Also note that not all nodes always generate node triggered and/or node left events. Depending on the type of node, some nodes might only generate node left events, others might only generate node triggered events. Catching intermediate events for example are not generating triggered events (they are only generating left events, as they are not really triggered by another node, rather activated from outside). Similarly, throwing intermediate events are not generating left events (they are only generating triggered events, as they are not really left, as they have no outgoing connection).

jBPM out-of-the-box provides a listener that can be used to create an audit log (either to the console or the a file on the file system). This audit log contains all the different events that occurred at runtime so it's easy to figure out what happened. Note that these loggers should only be used for debugging purposes. The following logger implementations are supported by default:

The KnowledgeRuntimeLoggerFactory lets you add a logger to your session, as shown below. When creating a console logger, the knowledge session for which the logger needs to be created must be passed as an argument. The file logger also requires the name of the log file to be created, and the threaded file logger requires the interval (in milliseconds) after which the events should be saved. You should always close the logger at the end of your application.

KnowledgeRuntimeLogger logger =
    KnowledgeRuntimeLoggerFactory.newFileLogger( ksession, "test" );
// add invocations to the process engine here,
// e.g. ksession.startProcess(processId);

The log file that is created by the file-based loggers contains an XML-based overview of all the events that occurred at runtime. It can be opened in Eclipse, using the Audit View in the Drools Eclipse plugin, where the events are visualized as a tree. Events that occur between the before and after event are shown as children of that event. The following screenshot shows a simple example, where a process is started, resulting in the activation of the Start node, an Action node and an End node, after which the process was completed.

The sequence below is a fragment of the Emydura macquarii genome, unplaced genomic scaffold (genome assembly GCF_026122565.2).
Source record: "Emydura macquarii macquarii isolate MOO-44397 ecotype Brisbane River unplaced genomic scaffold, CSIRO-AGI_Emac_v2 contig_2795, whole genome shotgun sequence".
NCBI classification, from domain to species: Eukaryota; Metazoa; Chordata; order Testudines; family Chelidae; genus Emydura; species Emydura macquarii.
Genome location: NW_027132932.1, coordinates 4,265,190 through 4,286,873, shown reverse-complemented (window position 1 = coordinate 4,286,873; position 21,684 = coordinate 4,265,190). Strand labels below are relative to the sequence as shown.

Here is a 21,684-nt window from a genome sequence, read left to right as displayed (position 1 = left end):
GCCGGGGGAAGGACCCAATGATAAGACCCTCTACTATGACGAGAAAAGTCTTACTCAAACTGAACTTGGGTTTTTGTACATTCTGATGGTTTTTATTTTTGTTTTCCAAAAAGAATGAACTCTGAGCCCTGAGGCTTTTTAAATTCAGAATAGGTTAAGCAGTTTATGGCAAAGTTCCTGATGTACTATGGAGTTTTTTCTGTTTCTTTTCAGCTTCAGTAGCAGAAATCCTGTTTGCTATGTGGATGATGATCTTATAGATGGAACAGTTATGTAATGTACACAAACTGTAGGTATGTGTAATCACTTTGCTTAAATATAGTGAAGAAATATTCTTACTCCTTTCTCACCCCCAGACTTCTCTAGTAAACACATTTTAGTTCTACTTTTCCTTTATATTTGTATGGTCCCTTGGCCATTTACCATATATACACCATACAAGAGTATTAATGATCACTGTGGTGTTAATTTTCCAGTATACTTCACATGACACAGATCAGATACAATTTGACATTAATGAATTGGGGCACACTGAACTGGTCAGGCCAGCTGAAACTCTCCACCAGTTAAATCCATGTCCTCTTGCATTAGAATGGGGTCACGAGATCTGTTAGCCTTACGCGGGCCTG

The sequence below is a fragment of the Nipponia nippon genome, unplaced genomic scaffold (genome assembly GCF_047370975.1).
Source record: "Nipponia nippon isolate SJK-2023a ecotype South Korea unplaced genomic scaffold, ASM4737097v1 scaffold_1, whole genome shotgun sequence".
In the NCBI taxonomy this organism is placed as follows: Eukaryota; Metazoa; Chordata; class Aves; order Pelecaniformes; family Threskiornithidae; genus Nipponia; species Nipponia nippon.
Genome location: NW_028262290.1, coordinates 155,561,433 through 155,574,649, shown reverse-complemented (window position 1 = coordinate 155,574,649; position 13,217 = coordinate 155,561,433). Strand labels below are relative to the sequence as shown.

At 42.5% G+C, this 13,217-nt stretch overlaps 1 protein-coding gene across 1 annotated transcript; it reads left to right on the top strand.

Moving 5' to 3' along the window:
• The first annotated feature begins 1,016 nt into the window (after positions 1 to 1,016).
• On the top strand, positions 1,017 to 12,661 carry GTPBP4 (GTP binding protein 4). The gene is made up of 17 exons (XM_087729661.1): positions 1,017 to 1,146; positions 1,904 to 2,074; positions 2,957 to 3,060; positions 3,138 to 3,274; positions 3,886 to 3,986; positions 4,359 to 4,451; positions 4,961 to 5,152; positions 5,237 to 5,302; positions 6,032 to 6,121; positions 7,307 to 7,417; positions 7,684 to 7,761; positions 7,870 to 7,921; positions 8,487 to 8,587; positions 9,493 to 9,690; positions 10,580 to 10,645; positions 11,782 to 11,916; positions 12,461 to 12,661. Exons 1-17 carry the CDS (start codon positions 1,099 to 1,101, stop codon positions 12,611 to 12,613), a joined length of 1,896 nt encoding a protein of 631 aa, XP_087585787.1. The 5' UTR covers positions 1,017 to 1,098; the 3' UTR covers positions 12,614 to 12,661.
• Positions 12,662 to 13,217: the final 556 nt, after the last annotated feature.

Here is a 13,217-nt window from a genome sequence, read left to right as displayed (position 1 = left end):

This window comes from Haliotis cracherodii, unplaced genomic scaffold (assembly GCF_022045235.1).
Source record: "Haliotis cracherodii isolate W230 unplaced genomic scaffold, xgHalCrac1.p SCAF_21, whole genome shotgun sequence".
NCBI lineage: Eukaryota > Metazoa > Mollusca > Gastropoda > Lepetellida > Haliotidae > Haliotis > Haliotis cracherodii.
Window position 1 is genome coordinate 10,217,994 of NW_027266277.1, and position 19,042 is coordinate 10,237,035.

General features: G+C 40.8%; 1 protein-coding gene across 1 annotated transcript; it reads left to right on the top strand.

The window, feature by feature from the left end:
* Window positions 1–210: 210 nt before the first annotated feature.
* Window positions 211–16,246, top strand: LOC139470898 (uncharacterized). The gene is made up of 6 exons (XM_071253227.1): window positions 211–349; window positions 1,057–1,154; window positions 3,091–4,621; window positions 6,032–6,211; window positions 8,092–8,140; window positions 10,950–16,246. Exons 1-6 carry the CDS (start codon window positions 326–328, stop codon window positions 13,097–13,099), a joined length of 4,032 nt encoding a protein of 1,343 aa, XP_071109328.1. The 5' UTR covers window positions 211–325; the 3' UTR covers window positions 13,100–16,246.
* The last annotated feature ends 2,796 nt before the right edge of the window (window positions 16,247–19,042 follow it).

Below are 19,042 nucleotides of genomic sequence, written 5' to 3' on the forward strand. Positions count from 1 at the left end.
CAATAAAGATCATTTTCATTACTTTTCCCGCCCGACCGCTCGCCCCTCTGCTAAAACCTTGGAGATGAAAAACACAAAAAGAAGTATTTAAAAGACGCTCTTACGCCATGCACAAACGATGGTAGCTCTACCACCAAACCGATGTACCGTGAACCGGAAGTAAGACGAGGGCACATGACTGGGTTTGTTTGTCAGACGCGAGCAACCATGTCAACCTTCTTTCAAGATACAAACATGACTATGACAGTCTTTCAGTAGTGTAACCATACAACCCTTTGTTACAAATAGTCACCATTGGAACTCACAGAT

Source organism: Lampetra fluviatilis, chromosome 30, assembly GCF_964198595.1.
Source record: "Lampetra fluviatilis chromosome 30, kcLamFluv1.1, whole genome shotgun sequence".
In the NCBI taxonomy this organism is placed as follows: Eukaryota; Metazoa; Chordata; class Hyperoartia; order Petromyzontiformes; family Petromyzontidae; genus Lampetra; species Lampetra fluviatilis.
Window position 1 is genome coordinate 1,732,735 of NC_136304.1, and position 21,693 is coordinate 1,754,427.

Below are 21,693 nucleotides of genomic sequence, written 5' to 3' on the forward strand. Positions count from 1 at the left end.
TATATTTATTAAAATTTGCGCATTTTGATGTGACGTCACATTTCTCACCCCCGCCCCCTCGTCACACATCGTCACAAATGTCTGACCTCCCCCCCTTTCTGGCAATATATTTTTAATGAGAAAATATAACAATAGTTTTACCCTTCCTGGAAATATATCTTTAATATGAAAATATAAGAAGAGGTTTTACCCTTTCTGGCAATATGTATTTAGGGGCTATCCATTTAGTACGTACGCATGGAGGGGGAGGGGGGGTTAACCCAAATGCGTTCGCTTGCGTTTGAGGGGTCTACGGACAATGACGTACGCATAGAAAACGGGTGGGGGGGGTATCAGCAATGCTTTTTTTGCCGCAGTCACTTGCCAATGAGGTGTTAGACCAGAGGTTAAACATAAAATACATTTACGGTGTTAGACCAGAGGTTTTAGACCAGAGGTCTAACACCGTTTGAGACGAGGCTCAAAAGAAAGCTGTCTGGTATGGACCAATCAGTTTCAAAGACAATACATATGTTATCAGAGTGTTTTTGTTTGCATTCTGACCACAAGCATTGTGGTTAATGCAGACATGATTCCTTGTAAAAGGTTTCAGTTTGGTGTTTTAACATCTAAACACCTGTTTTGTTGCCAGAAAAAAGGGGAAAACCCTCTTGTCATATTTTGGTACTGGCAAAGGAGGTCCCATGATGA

As you might have noticed, the API as exposed by the jBPM project is a knowledge API. That means that it doesn't just focus on processes, but potentially also allows other types of knowledge to be loaded. The impact for users that are only interested in processes however is very small. It just means that, instead of having a ProcessBase or a ProcessSession, you are using a KnowledgeBase and a KnowledgeSession.

However, if you ever plan to use business rules or complex event processing as part of your application, the knowledge-based API allows users to add different types of resources, such as processes and rules, in almost identical ways into the same knowledge base. This enables a user who knows how to use jBPM to start using Drools Expert (for business rules) or Drools Fusion (for event processing) almost instantaneously (and even to integrate these different types of Knowledge) as the API and tooling for these different types of knowledge is unified.